"I told you." Yoh stiffened. When had his brother gotten so close? He could feel the other's breath on his skin, at the nape of his neck. "I will take that body back someday soon." A smooth finger trailed down the back of his neck languidly then, tracing his spine and leaving goosebumps in its wake. In a flash, he had put the half-washed pot down and spun around to face his crazy twin, if only to prevent the other from continuing the gesture. Two almost-identical pairs of obsidian eyes met as Hao leaned ever closer to his little brother, Yoh having no way of escaping with his hands resting on the edge of the sink on either side of the younger shaman. His smile was eerily pleasant as he murmured his next words approximately one and a half inches away from his captive's face. "Everything that is you belongs to me, otouto-kun. And I will take back what is mine." The smile became a smirk as a few beads of sweat trickled down Yoh's forehead.

Hao's hair was blocking out the light in the bright kitchen and the scent of strangely fragrant smoke and ash was making him slightly nauseous as Yoh leaned back as far as he could without falling into the sink. What was the deranged pyromaniac thinking? 'Uncomfortable' didn't even begin to describe the proximity between them. "I..." he began, having to find his tongue again. "I still don't see how training me would do you any good. Won't it only complicate the process of taking... back what's yours?" He carefully avoided the word 'me'. If Hao came any closer, he thought he'd have a panic attack.

Apparently satisfied with the level of discomfort he had caused his twin, Hao stepped back, his pleasant demeanour once more settling over his face. "Perhaps. But then your weakness is also a problem for me." He turned around to saunter back to the settee. "You might end up decreasing instead of increasing my powers after the merge," he tossed back over his shoulder.

"The merge?"

"We will return to being one person. Asakura Yoh will cease to exist. You are I and I am you. It will be that way again," the senior Asakura clarified. Then he paused midstep. "Hurry with the dishes, Yoh. Seven days isn't many. You need to begin."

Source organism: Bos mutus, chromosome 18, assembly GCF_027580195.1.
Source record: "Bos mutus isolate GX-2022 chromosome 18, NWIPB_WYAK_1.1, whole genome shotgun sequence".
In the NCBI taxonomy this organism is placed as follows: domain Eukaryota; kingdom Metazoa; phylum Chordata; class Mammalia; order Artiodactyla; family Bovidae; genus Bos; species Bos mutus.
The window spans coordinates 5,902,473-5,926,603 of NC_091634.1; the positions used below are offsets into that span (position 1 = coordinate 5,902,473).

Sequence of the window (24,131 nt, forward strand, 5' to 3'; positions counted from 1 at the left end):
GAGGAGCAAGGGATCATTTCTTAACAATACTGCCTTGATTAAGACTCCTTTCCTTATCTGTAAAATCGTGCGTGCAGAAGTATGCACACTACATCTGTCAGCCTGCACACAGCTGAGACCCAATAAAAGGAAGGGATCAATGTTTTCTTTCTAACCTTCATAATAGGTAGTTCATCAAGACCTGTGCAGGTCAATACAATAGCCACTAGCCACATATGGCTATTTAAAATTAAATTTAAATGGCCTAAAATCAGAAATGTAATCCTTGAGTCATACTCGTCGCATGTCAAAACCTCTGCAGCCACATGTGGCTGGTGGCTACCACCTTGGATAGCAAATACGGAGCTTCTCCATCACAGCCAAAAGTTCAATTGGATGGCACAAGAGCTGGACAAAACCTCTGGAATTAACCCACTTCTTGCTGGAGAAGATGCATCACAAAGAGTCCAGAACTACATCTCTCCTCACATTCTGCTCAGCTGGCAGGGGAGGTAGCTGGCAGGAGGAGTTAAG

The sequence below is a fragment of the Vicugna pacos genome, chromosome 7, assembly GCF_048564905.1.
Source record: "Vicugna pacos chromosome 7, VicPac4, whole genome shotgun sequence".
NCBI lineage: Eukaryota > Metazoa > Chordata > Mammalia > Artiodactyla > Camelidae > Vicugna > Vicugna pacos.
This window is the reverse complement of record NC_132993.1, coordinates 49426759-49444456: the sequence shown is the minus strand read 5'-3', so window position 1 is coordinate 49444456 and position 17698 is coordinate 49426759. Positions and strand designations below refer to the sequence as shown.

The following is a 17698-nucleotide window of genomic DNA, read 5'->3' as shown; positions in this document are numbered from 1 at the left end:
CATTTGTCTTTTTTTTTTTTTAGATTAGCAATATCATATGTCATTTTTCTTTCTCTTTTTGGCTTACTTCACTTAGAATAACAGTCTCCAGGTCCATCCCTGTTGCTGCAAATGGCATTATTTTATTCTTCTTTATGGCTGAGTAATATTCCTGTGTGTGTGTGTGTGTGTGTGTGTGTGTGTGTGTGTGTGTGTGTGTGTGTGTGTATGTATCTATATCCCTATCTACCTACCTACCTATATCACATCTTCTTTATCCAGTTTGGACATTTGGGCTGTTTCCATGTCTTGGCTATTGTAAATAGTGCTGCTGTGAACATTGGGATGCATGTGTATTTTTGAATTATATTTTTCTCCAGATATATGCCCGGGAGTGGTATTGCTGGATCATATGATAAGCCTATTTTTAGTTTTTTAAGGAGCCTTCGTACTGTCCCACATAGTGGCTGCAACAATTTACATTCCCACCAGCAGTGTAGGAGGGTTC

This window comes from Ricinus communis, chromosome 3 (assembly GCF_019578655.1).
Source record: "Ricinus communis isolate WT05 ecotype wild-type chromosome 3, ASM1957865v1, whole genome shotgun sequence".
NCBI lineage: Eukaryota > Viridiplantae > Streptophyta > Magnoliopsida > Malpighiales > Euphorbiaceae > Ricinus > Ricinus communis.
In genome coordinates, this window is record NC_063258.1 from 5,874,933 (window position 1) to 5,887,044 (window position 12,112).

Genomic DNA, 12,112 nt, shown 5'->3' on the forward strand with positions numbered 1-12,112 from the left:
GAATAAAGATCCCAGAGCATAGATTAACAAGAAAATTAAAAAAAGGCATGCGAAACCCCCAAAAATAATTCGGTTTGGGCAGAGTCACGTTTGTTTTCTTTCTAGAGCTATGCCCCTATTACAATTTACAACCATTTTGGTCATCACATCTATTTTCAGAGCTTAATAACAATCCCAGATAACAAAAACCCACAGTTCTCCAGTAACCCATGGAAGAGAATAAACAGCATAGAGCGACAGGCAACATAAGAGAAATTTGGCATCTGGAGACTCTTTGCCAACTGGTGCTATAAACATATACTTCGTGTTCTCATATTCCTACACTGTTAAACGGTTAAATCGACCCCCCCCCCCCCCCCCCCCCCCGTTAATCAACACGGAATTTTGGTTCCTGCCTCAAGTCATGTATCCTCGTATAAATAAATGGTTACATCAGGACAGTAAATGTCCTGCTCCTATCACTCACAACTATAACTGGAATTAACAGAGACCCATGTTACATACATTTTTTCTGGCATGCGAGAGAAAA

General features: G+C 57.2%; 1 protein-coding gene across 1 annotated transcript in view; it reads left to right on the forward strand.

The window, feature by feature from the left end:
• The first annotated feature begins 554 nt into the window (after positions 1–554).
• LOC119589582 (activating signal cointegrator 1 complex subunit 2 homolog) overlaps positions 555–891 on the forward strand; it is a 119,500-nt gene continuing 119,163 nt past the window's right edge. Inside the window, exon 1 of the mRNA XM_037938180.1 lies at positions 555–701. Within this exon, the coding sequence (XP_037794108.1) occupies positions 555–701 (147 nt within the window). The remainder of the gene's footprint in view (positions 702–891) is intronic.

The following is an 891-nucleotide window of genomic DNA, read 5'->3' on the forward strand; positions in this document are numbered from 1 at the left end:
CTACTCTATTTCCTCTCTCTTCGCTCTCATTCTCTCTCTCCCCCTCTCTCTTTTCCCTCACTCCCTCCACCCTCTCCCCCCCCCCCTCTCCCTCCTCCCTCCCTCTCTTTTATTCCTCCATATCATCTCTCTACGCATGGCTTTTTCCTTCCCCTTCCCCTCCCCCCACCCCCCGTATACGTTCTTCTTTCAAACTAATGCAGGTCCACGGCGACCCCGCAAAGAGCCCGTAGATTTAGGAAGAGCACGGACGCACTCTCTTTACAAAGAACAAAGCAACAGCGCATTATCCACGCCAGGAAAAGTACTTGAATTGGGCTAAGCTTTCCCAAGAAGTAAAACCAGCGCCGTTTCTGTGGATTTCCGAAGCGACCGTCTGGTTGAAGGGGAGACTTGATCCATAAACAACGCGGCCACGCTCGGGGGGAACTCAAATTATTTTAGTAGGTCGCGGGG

Yoh turned back to the dishes and picked up the pot once more, tears cascading down his face. He wasn't particularly worried about what Hao had said. Things would work themselves out somehow, but... just when he thought he was away from Anna... just when he thought he'd at least have seven days of freedom from her insanity if nothing else, he now had to bear the brunt of his brother's insanity. He sighed. Where was the easy life he'd always planned on living?

Meanwhile, at Yoh's camp, a heated argument –The Great Spirits forbid one to call it a debate- was ensuing. No one was happy to find the note on the ground and their leader missing with the flimsy excuse of having a task to carry out that he hadn't even cared to describe. Technically, only two people were actually participating in the argument. The rest were doing or trying to do more productive things with the exception of Chocolove who wasn't in any condition to do anything after the severe bludgeoning and poking he had received from the two arguing parties. Faust VII was packing up the rest of the camp with the help of his beloved reanimated wife; Manta was attempting to find anything he could in his computer, not that he thought it would help, but there was nothing else he could do and it helped take his mind off how upset he was that his best friend hadn't told even him about planning to disappear.

Ryu was moping in a corner, his hair as big as mess as his morale, since there seemed to be a direct relation between the quantity of static that maintained his hairstyle and the level of his morale. Moping wasn't exactly productive, but as far as where Itako no Anna was concerned, at least it was silent. As it was, she could feel the vein in her left temple popping as she observed the idiocy of a certain Ainu and a certain Chinese youth from where she sat cross-legged on the ground. Tamao, at least, was doing something useful by attempting to scry for Yoh's location, but Anna personally doubted the young acolyte would be able to find her lazy fiancé. If she knew Yoh as well as she thought she did, there was only one possibility as to what could have caused his evanescence. And that made locating him out of the question. But...

"You're the idiot! Why would he go looking for a toilet in the middle of nowhere!"

"Nature calls! Wouldn't you go if you had to, baka!"

"Kisama, what have we been doing about it so far!"

"Well... Well maybe he got lost!"

Anna clenched her fist. The situation's utter lack of intelligence was grating on her nerves, never mind the fact that she would never show how worried she was about her childhood friend and fiancé.

"So maybe there are thirty-three places in my country where one could get lost after making just one wrong turn, but..."

"Sasuga na bocchama!" (Such brilliance as expected of the young master.)

"How brilliant is that! Goddammit!"

"But this isn't my country!"